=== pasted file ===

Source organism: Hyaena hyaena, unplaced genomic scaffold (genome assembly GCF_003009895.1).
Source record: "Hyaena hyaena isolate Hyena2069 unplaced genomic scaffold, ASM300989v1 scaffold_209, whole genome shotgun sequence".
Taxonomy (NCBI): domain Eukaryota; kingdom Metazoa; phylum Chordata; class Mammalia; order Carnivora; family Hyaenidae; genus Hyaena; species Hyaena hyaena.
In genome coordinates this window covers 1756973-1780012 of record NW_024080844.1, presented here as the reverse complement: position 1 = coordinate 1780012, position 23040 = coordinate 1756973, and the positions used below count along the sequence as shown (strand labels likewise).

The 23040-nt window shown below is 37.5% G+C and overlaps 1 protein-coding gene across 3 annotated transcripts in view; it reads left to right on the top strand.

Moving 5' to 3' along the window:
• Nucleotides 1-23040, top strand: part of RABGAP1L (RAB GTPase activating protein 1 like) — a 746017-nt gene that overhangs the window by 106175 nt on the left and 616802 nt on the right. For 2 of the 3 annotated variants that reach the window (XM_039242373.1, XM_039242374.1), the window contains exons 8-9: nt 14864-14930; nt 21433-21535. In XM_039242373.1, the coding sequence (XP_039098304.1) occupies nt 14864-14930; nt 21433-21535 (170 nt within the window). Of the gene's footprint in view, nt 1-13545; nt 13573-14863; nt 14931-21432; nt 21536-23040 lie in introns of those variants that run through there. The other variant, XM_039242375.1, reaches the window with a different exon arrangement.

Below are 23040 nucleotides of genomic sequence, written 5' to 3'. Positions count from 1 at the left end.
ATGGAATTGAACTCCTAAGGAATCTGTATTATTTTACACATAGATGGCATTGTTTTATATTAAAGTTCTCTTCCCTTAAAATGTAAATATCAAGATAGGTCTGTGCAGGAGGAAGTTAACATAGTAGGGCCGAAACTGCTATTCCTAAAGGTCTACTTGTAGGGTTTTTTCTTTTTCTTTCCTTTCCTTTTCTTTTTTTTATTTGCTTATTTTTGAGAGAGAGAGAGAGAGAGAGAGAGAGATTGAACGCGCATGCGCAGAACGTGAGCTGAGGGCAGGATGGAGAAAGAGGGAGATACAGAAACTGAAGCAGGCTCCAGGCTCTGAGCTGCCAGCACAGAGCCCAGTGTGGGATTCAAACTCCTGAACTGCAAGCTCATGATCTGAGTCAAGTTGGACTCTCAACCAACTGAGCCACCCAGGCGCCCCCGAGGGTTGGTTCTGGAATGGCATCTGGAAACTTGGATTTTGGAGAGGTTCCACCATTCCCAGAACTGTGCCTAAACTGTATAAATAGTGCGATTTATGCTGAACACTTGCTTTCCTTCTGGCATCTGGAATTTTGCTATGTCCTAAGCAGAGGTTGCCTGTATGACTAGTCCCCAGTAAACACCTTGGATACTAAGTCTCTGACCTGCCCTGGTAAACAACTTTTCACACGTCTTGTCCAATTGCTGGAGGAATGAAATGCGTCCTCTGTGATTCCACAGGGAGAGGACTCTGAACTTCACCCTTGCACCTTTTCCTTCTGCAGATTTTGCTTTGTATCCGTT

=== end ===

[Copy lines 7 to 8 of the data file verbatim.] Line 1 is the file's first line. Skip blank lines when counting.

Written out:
• Nucleotides 1-23040, top strand: part of RABGAP1L (RAB GTPase activating protein 1 like) — a 746017-nt gene that overhangs the window by 106175 nt on the left and 616802 nt on the right. For 2 of the 3 annotated variants that reach the window (XM_039242373.1, XM_039242374.1), the window contains exons 8-9: nt 14864-14930; nt 21433-21535. In XM_039242373.1, the coding sequence (XP_039098304.1) occupies nt 14864-14930; nt 21433-21535 (170 nt within the window). Of the gene's footprint in view, nt 1-13545; nt 13573-14863; nt 14931-21432; nt 21536-23040 lie in introns of those variants that run through there. The other variant, XM_039242375.1, reaches the window with a different exon arrangement.

Below are 23040 nucleotides of genomic sequence, written 5' to 3'. Positions count from 1 at the left end.